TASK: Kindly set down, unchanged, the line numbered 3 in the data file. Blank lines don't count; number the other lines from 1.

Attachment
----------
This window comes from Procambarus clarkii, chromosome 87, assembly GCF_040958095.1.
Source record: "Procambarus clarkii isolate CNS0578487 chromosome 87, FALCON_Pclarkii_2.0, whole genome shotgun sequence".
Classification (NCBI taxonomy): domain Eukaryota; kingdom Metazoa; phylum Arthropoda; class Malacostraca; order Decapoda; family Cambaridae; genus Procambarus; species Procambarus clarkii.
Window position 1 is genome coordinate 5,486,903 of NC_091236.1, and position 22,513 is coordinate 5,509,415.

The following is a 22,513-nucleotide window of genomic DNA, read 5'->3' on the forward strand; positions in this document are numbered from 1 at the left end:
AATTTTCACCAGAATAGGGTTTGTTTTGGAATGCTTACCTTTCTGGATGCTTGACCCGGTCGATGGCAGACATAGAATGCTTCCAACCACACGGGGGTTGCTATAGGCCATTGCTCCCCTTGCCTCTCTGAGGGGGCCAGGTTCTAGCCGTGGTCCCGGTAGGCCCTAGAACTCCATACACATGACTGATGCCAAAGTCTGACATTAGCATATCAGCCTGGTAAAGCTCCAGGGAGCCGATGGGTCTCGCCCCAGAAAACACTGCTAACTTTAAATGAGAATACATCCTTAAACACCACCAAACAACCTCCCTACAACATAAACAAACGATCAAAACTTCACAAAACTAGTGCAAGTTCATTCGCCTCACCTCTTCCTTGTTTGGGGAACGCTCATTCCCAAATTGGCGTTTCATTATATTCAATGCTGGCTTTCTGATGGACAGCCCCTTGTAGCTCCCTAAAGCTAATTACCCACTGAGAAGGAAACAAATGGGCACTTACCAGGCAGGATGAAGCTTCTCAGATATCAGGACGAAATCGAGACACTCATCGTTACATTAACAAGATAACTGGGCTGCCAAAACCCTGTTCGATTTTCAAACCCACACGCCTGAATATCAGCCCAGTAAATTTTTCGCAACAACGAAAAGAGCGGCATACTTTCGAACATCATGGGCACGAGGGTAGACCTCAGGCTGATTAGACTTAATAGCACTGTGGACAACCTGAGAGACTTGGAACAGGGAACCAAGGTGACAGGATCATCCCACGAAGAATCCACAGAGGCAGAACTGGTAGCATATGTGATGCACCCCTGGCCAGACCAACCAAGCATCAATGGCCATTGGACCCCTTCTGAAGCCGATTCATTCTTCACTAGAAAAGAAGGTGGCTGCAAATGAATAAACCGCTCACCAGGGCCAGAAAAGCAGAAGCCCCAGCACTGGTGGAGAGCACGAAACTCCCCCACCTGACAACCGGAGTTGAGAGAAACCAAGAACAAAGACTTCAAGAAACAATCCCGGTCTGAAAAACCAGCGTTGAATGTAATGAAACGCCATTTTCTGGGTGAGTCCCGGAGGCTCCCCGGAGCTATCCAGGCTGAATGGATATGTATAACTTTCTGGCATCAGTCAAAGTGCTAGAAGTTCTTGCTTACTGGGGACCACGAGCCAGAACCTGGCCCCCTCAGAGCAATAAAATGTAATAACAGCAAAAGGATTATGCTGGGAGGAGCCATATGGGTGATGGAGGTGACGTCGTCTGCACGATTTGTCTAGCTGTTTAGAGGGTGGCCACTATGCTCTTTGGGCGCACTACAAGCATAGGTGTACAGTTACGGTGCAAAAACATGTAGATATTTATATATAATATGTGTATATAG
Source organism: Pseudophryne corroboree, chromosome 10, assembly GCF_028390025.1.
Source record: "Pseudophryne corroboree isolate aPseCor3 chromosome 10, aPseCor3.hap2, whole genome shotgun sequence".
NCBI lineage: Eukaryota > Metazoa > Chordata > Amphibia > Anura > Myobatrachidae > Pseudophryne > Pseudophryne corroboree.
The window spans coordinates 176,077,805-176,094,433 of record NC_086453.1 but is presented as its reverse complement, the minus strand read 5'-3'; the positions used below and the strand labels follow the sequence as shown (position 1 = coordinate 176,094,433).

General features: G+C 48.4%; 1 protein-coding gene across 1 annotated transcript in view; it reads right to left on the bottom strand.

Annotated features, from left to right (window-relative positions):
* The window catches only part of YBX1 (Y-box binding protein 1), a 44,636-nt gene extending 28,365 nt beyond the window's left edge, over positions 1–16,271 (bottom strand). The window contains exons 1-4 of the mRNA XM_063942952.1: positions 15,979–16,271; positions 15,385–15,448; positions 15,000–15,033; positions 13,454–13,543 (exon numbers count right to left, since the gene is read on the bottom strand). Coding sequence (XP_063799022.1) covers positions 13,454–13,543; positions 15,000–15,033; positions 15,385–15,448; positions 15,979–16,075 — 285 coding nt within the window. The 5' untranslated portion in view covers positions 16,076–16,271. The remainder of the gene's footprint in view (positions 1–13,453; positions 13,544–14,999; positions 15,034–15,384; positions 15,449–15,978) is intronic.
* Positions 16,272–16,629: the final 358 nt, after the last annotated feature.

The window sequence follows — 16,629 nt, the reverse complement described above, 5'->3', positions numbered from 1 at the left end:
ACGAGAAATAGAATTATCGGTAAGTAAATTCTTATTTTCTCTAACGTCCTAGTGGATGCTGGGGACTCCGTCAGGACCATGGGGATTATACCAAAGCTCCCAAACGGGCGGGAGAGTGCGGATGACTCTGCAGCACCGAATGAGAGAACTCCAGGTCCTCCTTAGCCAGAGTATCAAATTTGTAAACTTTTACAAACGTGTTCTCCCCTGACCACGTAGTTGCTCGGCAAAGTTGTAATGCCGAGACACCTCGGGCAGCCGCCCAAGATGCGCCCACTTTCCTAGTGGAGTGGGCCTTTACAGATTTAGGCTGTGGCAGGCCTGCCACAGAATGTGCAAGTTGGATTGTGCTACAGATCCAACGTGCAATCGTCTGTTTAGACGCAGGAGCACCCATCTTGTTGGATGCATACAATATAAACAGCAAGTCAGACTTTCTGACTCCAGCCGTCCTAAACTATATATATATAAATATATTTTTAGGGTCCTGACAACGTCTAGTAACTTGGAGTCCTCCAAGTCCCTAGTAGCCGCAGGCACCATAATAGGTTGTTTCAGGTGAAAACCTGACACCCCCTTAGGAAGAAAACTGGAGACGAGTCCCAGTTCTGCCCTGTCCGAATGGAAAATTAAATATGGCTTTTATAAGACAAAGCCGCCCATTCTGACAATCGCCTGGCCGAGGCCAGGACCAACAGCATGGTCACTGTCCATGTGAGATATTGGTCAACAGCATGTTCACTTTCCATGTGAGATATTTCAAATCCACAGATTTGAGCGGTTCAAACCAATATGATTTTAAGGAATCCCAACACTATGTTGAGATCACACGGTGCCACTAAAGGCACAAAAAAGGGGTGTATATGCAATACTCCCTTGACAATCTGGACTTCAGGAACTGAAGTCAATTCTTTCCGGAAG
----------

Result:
Classification (NCBI taxonomy): domain Eukaryota; kingdom Metazoa; phylum Arthropoda; class Malacostraca; order Decapoda; family Cambaridae; genus Procambarus; species Procambarus clarkii.